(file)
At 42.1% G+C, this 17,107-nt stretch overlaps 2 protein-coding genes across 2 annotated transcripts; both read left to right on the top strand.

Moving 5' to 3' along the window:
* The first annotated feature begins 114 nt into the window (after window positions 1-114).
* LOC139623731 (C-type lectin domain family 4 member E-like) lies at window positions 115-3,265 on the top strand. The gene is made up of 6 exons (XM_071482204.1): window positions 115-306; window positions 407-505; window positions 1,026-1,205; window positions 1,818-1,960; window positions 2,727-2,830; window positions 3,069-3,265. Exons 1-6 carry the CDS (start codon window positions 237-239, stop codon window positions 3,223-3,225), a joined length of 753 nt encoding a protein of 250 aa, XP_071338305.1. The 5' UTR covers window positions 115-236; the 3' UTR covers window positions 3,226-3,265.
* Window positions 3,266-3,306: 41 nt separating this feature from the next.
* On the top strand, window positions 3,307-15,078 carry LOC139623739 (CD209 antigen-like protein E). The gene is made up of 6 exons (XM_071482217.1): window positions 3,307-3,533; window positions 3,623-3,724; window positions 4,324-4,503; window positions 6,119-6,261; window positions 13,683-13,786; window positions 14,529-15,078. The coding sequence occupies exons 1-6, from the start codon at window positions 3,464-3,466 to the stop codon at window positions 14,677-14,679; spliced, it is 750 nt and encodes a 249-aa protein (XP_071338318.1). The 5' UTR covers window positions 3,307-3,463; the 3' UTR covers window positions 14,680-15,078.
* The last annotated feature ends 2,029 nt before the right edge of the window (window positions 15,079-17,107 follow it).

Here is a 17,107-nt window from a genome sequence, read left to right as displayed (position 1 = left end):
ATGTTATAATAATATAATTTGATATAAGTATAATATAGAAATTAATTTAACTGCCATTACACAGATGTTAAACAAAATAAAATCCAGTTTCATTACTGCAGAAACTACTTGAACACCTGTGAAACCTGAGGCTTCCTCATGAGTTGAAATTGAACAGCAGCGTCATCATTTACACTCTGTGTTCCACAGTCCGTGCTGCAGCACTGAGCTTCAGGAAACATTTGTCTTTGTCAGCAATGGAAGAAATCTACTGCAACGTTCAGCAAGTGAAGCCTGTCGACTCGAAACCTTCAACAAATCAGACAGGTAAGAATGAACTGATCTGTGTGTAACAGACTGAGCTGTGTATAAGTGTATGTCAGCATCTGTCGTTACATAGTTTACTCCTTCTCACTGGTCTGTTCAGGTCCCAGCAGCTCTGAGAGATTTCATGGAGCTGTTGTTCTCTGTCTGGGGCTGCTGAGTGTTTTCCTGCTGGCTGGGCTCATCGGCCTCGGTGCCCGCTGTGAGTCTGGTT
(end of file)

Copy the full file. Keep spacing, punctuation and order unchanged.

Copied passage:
At 42.1% G+C, this 17,107-nt stretch overlaps 2 protein-coding genes across 2 annotated transcripts; both read left to right on the top strand.

Moving 5' to 3' along the window:
* The first annotated feature begins 114 nt into the window (after window positions 1-114).
* LOC139623731 (C-type lectin domain family 4 member E-like) lies at window positions 115-3,265 on the top strand. The gene is made up of 6 exons (XM_071482204.1): window positions 115-306; window positions 407-505; window positions 1,026-1,205; window positions 1,818-1,960; window positions 2,727-2,830; window positions 3,069-3,265. Exons 1-6 carry the CDS (start codon window positions 237-239, stop codon window positions 3,223-3,225), a joined length of 753 nt encoding a protein of 250 aa, XP_071338305.1. The 5' UTR covers window positions 115-236; the 3' UTR covers window positions 3,226-3,265.
* Window positions 3,266-3,306: 41 nt separating this feature from the next.
* On the top strand, window positions 3,307-15,078 carry LOC139623739 (CD209 antigen-like protein E). The gene is made up of 6 exons (XM_071482217.1): window positions 3,307-3,533; window positions 3,623-3,724; window positions 4,324-4,503; window positions 6,119-6,261; window positions 13,683-13,786; window positions 14,529-15,078. The coding sequence occupies exons 1-6, from the start codon at window positions 3,464-3,466 to the stop codon at window positions 14,677-14,679; spliced, it is 750 nt and encodes a 249-aa protein (XP_071338318.1). The 5' UTR covers window positions 3,307-3,463; the 3' UTR covers window positions 14,680-15,078.
* The last annotated feature ends 2,029 nt before the right edge of the window (window positions 15,079-17,107 follow it).

Here is a 17,107-nt window from a genome sequence, read left to right as displayed (position 1 = left end):
ATGTTATAATAATATAATTTGATATAAGTATAATATAGAAATTAATTTAACTGCCATTACACAGATGTTAAACAAAATAAAATCCAGTTTCATTACTGCAGAAACTACTTGAACACCTGTGAAACCTGAGGCTTCCTCATGAGTTGAAATTGAACAGCAGCGTCATCATTTACACTCTGTGTTCCACAGTCCGTGCTGCAGCACTGAGCTTCAGGAAACATTTGTCTTTGTCAGCAATGGAAGAAATCTACTGCAACGTTCAGCAAGTGAAGCCTGTCGACTCGAAACCTTCAACAAATCAGACAGGTAAGAATGAACTGATCTGTGTGTAACAGACTGAGCTGTGTATAAGTGTATGTCAGCATCTGTCGTTACATAGTTTACTCCTTCTCACTGGTCTGTTCAGGTCCCAGCAGCTCTGAGAGATTTCATGGAGCTGTTGTTCTCTGTCTGGGGCTGCTGAGTGTTTTCCTGCTGGCTGGGCTCATCGGCCTCGGTGCCCGCTGTGAGTCTGGTT